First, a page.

Family Medicine Practices Begin to Incorporate Pharmacogenomic Testing

July 19, 2021
Michigan-based Genesys PHO works with 2bPrecise platform to make it easier for physicians to engage patients about drug-gene intereactions

By offering patients a pharmacogenomic test, physicians can often determine which medications a patient is most likely to respond well to. When Genesys PHO in Michigan decided to pilot pharmacogenomics in its family medicine practices over two years ago, Theresa Thomas, M.D., an associate medical director, volunteered right away.

“Part of why I was so interested in being part of the pilot group for this testing was because I had a patient, a young female, who was 17 years old, and she was struggling with anxiety and depression, and it was quite severe,” Thomas explained. “She had been to several specialists and tried numerous medications. And every time she came in, she kept saying it wasn’t working and she wasn’t feeling any better.” Thomas wanted to be able to help her by doing pharmacogenomic testing. “When the data came back, it showed that every single medication that they had tried, even though they were correct medicines to use, were not medicines that she was able to metabolize and have success with. To me, that was just such an eye-opening moment. And I was so excited, because then we were able to change her medication regimen. And we're now two years out from that, and she is doing great.”

The 65-physician Genesys PHO is part of the much larger Ascension Medical Group. Thomas and colleagues worked to understand the best way to build the discussion with patients, ordering and results into their work flow. “We had to figure out how to have the application tool within the electronic record, and see if it was going to be user friendly for the physician and allow for easy interpretation of these results,” she said.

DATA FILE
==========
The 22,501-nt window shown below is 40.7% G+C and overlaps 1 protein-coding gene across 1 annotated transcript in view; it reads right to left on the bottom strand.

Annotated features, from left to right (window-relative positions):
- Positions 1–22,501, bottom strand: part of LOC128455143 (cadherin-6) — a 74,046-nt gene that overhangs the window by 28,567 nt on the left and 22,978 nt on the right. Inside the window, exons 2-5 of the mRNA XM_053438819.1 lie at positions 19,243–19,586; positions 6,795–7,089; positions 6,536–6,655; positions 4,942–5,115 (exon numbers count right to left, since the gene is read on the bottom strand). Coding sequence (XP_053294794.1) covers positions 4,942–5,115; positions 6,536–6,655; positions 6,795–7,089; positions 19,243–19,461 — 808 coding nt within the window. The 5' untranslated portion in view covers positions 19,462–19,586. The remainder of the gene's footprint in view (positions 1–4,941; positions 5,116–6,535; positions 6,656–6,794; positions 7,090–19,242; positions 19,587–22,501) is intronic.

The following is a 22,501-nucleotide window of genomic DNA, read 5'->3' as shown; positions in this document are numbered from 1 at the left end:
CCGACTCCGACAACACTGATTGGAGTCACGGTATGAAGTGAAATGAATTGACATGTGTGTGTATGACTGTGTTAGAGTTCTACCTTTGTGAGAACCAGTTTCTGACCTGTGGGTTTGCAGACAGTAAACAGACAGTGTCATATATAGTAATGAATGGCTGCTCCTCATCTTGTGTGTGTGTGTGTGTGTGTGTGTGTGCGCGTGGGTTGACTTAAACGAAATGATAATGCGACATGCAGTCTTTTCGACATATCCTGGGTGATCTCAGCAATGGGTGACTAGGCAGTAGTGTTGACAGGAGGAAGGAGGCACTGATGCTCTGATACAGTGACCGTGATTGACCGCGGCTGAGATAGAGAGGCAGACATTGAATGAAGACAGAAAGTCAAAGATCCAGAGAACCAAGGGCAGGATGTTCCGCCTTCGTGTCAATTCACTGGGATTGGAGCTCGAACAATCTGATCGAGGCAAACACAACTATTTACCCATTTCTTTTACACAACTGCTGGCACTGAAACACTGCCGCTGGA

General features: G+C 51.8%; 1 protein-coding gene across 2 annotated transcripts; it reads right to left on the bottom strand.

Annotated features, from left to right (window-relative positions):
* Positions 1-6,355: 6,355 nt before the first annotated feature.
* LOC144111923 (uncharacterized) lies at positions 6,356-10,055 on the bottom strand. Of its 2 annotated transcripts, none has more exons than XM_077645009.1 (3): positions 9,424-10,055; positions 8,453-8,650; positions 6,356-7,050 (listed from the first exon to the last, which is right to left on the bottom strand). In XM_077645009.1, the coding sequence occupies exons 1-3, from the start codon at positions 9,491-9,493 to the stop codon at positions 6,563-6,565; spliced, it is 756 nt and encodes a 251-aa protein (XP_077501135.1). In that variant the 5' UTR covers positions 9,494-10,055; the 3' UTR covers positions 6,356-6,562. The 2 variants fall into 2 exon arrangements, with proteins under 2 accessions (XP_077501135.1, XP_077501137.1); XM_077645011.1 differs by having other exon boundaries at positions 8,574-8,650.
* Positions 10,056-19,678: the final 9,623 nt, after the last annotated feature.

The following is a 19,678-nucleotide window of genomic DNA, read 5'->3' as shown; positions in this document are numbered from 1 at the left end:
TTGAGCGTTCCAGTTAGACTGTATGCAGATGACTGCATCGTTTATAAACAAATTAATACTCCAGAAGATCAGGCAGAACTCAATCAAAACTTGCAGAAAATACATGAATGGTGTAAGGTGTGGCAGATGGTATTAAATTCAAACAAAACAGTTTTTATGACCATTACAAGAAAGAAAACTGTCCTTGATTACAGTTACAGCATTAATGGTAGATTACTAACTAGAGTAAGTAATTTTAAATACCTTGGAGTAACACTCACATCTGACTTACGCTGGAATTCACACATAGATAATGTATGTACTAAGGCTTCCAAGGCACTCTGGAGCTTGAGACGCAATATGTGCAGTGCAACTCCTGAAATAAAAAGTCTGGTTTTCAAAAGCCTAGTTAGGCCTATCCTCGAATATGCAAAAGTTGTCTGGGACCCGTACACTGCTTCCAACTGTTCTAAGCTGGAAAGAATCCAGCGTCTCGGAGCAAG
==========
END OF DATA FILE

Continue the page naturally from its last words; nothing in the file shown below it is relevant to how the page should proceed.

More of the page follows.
Genesys is working with a solution from 2bPrecise, a precision medicine data subsidiary of Allscripts. A typical genomics report would traditionally be pages and pages long, Thomas said, “so the nice thing is 2bPrecise has given us this tool where we can actually make it more interactive and search specific things or medications. Or we can also see medications that are currently on the patient's medication list that automatically pop up at the forefront, so that we're not inundated with all of the different medications that may be in within that results.”

“First we needed a tool and the next step was learning how to identify which patients might benefit from testing or how to roll that out individually with within office itself,” she added.

So how do they identify which patients to consider for testing?

“It depends on the flow of the practice,” Thomas explained. “If someone is really busy, then I typically recommend that they look at their schedule for the week ahead and identify some patients that may be having therapeutic failures in the areas of mental health, cardiac results or who might be having persistent gastrointestinal issues because that's another area where we tend to benefit. I suggest they try to pick out a few patients that week who may benefit so that they're not feeling overwhelmed or something they need to introduce to every person. But in offices that are running a little bit slower, they might be able to identify patients any patient that has a mental health diagnosis, any patient that may have a cardiac diagnosis and they can utilize their EHR to identify those patients.”